He argued in the same judgment that as a result of Supreme Court decisions, legislative intervention into religious practice, which is allowed under certain conditions because freedom of religion is not an absolute right under our Constitution, should be subject to the following test: "Any law which by virtue of the generality of its application would by its effect restrict or prevent the free profession and practice of religion by any person or persons would be invalid having regard to the provisions of the Constitution, unless it contained provisions which saved from such restriction or prevention the practice of religion of the person or persons who would otherwise be so restricted or prevented."
The question then arises of the application of a test for legislative intervention in the regulation of the practice of religion, in which regard the former Attorney General, Mr. John Rogers, opines:
Section 96 will impose a disability on persons seeking to buy Mass cards for the purpose of professing their religion in that in seeking Mass cards they will not be able to acquire Mass cards other than those made available pursuant to an arrangement with a bishop or provincial of a religious order. It is difficult to see how the imposition of this disability is mandated or required by public order criteria or by the requirements of morality. On the face of it, section 96 seems designed simply to ensure that Mass cards have authentic provenance but it does so by way of an absolute blanket prohibition on the sale of Mass cards which are made available for public sale but which are not so available pursuant to an arrangement with a bishop or provincial of a religious order. There seems not to be a justifiable basis for imposing this disability on the getting of Mass cards; the dictum of Walsh J. that the law "shall not subject the person so practising religion or holding those beliefs to any disabilities on that account" appears to be offended by this absolute bar to access to Mass cards which derive from a source not the subject of an episcopal arrangement.
It may be perceived that in the absence of regulation of the kind contemplated:
A person might sell a Mass card which was fraudulent, in the sense that it was not signed by a priest, and/or in the sense that the seller would not procure the saying of a Mass for the deceased;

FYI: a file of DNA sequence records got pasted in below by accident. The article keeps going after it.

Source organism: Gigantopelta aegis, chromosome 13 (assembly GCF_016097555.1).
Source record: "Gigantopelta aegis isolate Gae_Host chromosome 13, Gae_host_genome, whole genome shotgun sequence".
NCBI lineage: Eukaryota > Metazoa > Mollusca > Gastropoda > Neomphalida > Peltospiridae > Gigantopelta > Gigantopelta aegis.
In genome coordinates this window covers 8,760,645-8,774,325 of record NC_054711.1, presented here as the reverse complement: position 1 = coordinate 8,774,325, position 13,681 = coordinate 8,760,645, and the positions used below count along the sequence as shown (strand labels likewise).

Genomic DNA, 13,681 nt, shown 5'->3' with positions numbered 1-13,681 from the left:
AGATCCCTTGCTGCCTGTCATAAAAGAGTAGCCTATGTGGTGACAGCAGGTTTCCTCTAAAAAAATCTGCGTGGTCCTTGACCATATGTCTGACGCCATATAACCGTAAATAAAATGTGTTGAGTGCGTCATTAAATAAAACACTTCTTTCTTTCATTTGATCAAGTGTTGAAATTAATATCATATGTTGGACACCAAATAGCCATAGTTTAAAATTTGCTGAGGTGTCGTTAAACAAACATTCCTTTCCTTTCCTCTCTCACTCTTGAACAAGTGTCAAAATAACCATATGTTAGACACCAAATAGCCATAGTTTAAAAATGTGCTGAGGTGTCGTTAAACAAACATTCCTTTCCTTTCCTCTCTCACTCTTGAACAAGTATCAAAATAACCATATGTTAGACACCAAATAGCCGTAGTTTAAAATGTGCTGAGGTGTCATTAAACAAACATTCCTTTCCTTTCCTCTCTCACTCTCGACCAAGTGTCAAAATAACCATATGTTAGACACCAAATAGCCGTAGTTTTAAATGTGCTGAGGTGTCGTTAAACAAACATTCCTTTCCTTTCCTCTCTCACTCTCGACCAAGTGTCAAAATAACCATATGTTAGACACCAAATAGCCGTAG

A person might sell a Mass card to a person who believed that the price which he paid for the card would go for a charitable purpose, in circumstances in which this was not the case.
The proposed legislation goes further than is reasonably required to address these evils, in that it renders a sale unlawful simply because it is unauthorised, the matter of unauthorised sales may well be a matter of concern to the Catholic Church, but does not appear to constitute an issue of public order or morality which would justify limiting religious freedom in the manner contemplated.
The criminalisation of the sale of Mass cards is another aspect of the disproportionate nature of this piece of legislation. The criminalisation of the sale of Mass cards by those outside the categories of recognised persons will involve the State in the adoption in criminal jaw of restrictions in the practice of religion in a manner which is not supported by Article 44.
I am grateful for the Cathaoirleach's indulgence in allowing me to set out the opinion of a man who held the highest legal office in the State regarding this important constitutional issue. Although I can put aside my reservations on the question of simony, it appears that in addressing a scandalous issue a dangerous situation has developed, albeit unintentionally and with goodwill. It is dreadful to think of old ladies in my area scraping their pennies together to purchase mass cards which are sold by people who have no real spiritual interest and simply want to make money. However, a sledge hammer is being used to crack a nut and it may well be unconstitutional. I do not know what mechanism exists at this stage to test the section but I have been briefed by an old friend with whom I attended school. This man, who is of considerable eminence, forwarded Mr. Rogers's opinion to me.